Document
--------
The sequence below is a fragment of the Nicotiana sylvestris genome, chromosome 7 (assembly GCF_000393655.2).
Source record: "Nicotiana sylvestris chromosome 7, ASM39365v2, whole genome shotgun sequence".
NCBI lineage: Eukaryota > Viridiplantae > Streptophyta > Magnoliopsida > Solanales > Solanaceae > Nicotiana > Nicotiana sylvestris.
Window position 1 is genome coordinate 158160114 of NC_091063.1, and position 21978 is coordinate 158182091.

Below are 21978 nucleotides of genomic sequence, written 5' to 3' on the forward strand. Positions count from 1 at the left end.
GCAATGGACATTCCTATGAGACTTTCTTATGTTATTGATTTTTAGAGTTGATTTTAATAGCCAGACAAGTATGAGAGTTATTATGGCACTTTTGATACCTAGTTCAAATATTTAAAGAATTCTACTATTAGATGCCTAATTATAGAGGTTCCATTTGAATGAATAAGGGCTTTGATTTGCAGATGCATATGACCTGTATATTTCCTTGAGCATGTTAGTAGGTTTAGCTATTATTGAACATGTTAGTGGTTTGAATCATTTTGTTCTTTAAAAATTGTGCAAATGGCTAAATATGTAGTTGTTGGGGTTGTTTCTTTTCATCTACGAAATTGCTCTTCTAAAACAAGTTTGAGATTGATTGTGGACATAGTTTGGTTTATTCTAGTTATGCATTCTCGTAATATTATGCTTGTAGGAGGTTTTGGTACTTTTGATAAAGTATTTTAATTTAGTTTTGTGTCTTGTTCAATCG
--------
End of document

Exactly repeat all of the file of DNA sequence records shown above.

The sequence below is a fragment of the Nicotiana sylvestris genome, chromosome 7 (assembly GCF_000393655.2).
Source record: "Nicotiana sylvestris chromosome 7, ASM39365v2, whole genome shotgun sequence".
NCBI lineage: Eukaryota > Viridiplantae > Streptophyta > Magnoliopsida > Solanales > Solanaceae > Nicotiana > Nicotiana sylvestris.
Window position 1 is genome coordinate 158160114 of NC_091063.1, and position 21978 is coordinate 158182091.

Below are 21978 nucleotides of genomic sequence, written 5' to 3' on the forward strand. Positions count from 1 at the left end.
GCAATGGACATTCCTATGAGACTTTCTTATGTTATTGATTTTTAGAGTTGATTTTAATAGCCAGACAAGTATGAGAGTTATTATGGCACTTTTGATACCTAGTTCAAATATTTAAAGAATTCTACTATTAGATGCCTAATTATAGAGGTTCCATTTGAATGAATAAGGGCTTTGATTTGCAGATGCATATGACCTGTATATTTCCTTGAGCATGTTAGTAGGTTTAGCTATTATTGAACATGTTAGTGGTTTGAATCATTTTGTTCTTTAAAAATTGTGCAAATGGCTAAATATGTAGTTGTTGGGGTTGTTTCTTTTCATCTACGAAATTGCTCTTCTAAAACAAGTTTGAGATTGATTGTGGACATAGTTTGGTTTATTCTAGTTATGCATTCTCGTAATATTATGCTTGTAGGAGGTTTTGGTACTTTTGATAAAGTATTTTAATTTAGTTTTGTGTCTTGTTCAATCG